High IQ societies are composed of members who have scored highly enough on official intelligence tests to gain membership. Most often, membership is attained by passing one of many accepted intelligence tests (Stanford-Binet, Weschler, Cattell Culture-Fair) with a score somewhere within the 98th percentile, or better. Most official intelligence tests can be made easier with practice and a little bit of guidance. Practice tests, with documentation tailored to fit your needs, will help make an official intelligence test go much more smoothly, and with much less stress, since you'll already be used to the nature of the test and questions involved.
Most of the questions on high IQ society admission tests tend to be multiple choice. They also generally involve some form of pattern matching or other logical deduction. Official intelligence tests are something that require you to think outside of the box when attempting most questions, and there are some that you have to be able to work out with pencil and paper by knowing math and other important subjects.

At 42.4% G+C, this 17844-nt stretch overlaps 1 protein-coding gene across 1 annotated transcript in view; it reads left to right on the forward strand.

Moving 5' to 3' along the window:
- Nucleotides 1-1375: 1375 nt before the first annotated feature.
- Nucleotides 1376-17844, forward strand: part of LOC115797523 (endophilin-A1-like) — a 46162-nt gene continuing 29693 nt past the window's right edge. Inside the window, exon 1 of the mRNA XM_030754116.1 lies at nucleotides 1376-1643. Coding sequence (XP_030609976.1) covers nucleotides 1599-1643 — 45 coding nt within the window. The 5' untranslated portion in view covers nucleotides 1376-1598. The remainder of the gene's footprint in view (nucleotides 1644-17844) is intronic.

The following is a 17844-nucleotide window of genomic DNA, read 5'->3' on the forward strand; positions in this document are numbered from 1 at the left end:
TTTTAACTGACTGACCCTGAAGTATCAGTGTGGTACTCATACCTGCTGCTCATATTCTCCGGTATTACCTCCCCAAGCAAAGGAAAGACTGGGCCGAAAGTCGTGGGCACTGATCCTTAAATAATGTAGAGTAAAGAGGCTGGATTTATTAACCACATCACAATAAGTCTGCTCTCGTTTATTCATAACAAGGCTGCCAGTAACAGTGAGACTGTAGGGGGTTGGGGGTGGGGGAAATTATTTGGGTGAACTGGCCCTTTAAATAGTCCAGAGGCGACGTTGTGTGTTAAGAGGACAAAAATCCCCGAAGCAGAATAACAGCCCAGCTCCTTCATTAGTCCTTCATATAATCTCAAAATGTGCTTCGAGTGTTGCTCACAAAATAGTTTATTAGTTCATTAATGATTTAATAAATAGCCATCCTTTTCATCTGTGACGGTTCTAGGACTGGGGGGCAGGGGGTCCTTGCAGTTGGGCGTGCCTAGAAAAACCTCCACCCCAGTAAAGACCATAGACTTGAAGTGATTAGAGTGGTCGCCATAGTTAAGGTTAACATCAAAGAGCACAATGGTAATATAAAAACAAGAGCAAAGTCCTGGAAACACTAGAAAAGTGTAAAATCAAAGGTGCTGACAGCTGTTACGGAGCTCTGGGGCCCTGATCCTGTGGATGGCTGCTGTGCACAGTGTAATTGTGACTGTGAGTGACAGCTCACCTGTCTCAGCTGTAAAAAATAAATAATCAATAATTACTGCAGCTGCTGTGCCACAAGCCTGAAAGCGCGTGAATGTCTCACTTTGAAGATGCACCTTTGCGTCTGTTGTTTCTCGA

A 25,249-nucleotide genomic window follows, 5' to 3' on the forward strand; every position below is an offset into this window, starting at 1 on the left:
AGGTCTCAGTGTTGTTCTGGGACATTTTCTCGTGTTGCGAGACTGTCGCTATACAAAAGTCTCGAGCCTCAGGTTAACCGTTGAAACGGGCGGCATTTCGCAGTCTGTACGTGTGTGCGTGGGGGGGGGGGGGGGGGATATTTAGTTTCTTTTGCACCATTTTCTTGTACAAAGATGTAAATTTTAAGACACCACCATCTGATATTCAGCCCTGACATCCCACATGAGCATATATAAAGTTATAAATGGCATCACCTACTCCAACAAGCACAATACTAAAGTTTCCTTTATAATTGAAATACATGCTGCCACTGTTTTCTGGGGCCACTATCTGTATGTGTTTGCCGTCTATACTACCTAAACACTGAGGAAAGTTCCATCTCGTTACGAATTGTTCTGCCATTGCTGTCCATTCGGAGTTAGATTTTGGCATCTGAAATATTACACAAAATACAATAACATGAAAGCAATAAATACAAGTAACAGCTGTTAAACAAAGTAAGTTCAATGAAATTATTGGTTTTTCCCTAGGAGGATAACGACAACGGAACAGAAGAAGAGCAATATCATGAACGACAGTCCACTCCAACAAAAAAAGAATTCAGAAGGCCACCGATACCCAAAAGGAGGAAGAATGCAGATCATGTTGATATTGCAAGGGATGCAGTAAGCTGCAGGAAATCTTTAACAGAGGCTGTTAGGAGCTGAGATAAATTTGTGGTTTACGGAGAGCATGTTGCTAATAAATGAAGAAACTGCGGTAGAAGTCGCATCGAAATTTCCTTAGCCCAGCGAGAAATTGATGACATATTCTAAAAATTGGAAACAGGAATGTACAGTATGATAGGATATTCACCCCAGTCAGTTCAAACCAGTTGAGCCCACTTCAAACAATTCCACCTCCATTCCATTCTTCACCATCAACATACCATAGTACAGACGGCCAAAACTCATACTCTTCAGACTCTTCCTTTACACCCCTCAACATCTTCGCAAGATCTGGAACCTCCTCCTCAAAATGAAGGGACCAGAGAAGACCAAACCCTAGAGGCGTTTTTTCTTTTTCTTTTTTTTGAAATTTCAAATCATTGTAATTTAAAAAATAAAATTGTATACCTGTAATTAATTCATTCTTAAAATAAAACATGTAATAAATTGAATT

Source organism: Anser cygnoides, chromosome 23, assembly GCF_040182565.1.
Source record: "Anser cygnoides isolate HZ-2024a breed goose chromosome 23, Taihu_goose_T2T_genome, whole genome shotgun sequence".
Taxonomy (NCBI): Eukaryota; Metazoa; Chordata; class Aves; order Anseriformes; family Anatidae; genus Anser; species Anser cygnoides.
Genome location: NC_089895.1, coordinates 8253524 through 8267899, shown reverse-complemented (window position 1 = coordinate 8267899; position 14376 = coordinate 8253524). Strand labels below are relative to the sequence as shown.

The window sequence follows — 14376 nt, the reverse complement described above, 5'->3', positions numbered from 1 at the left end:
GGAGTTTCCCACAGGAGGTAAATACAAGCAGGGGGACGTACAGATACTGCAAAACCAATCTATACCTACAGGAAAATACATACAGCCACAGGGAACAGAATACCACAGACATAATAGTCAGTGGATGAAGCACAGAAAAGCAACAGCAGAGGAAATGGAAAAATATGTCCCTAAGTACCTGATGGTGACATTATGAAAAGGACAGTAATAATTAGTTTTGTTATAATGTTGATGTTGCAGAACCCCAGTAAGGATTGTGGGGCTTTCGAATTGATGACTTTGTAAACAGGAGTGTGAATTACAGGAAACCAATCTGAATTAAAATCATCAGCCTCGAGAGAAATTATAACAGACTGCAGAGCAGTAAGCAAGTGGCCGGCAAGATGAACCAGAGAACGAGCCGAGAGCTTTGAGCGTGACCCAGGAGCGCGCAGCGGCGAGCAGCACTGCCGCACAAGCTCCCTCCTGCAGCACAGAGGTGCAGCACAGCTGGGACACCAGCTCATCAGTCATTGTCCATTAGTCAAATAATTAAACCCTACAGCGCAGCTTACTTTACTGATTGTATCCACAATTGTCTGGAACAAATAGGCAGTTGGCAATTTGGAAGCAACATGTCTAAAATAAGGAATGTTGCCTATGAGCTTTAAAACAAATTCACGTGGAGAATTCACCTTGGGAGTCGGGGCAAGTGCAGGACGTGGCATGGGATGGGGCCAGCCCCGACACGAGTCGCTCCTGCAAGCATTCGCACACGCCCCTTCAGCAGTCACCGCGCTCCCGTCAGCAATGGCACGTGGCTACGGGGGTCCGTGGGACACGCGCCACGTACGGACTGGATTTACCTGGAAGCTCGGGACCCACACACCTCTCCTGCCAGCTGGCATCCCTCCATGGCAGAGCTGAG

Most of the distance problems are measured in meters, so if you plan on figuring out the right answer, you need to know the metric system. One type of question that you might see involves two people who leave a location at the same time. One person walks in one direction for three meters, and the other person walks the opposite way, turning after five meters and then turning again. You need to find the distance between the two people.
Another often encountered question involves age. You need to figure out how old someone is based on the age of a sibling and how old they were ten years ago. Analysis questions are big on the test, similar to those that you would find on the SAT. It is not uncommon to see a simple question like: "pear is to apple as potato is to what?"
While taking the test, you will see questions about what one person likes. Peter will like Susan and not Shawna, William but not Charles. You need to figure out the logic in the names to determine who he will like out of two names that are given. There are pictures to look at in puzzles, and you will see words that have a common word at the beginning to create new words.
Most reputable high IQ societies strive to make all questions and topics culturally fair, which means you're not going to see any questions pertaining to politics, religion, or specific institutions that might exists in some countries but not others. Culturally neutral tests have been the most difficult for the intelligence testing community to design, but are also the most important achievements for the scientists involved, because they create accurate and bias-free results.